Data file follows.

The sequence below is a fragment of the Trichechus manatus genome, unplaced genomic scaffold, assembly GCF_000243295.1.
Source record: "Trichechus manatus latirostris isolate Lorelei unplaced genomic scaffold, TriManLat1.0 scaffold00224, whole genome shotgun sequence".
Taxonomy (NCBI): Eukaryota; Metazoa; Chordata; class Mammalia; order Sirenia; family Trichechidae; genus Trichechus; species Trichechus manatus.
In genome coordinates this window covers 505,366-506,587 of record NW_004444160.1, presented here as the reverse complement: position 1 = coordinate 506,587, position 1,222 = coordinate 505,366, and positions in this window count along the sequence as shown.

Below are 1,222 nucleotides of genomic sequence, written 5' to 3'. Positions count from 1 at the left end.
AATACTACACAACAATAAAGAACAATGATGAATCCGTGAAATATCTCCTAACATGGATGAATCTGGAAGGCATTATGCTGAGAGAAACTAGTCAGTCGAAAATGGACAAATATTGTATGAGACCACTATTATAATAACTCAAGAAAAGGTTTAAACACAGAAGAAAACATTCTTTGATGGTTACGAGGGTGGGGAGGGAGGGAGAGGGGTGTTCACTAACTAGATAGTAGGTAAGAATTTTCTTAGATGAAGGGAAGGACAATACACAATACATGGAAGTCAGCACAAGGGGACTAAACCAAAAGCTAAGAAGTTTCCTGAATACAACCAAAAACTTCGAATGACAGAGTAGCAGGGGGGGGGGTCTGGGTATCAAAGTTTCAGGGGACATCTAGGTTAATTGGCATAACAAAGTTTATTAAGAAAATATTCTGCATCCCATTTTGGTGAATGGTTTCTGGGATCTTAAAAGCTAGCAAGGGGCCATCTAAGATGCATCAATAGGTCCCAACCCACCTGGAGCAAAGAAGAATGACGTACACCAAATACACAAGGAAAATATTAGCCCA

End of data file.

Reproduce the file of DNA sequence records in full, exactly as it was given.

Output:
The sequence below is a fragment of the Trichechus manatus genome, unplaced genomic scaffold, assembly GCF_000243295.1.
Source record: "Trichechus manatus latirostris isolate Lorelei unplaced genomic scaffold, TriManLat1.0 scaffold00224, whole genome shotgun sequence".
Taxonomy (NCBI): Eukaryota; Metazoa; Chordata; class Mammalia; order Sirenia; family Trichechidae; genus Trichechus; species Trichechus manatus.
In genome coordinates this window covers 505,366-506,587 of record NW_004444160.1, presented here as the reverse complement: position 1 = coordinate 506,587, position 1,222 = coordinate 505,366, and positions in this window count along the sequence as shown.

Below are 1,222 nucleotides of genomic sequence, written 5' to 3'. Positions count from 1 at the left end.
AATACTACACAACAATAAAGAACAATGATGAATCCGTGAAATATCTCCTAACATGGATGAATCTGGAAGGCATTATGCTGAGAGAAACTAGTCAGTCGAAAATGGACAAATATTGTATGAGACCACTATTATAATAACTCAAGAAAAGGTTTAAACACAGAAGAAAACATTCTTTGATGGTTACGAGGGTGGGGAGGGAGGGAGAGGGGTGTTCACTAACTAGATAGTAGGTAAGAATTTTCTTAGATGAAGGGAAGGACAATACACAATACATGGAAGTCAGCACAAGGGGACTAAACCAAAAGCTAAGAAGTTTCCTGAATACAACCAAAAACTTCGAATGACAGAGTAGCAGGGGGGGGGGTCTGGGTATCAAAGTTTCAGGGGACATCTAGGTTAATTGGCATAACAAAGTTTATTAAGAAAATATTCTGCATCCCATTTTGGTGAATGGTTTCTGGGATCTTAAAAGCTAGCAAGGGGCCATCTAAGATGCATCAATAGGTCCCAACCCACCTGGAGCAAAGAAGAATGACGTACACCAAATACACAAGGAAAATATTAGCCCA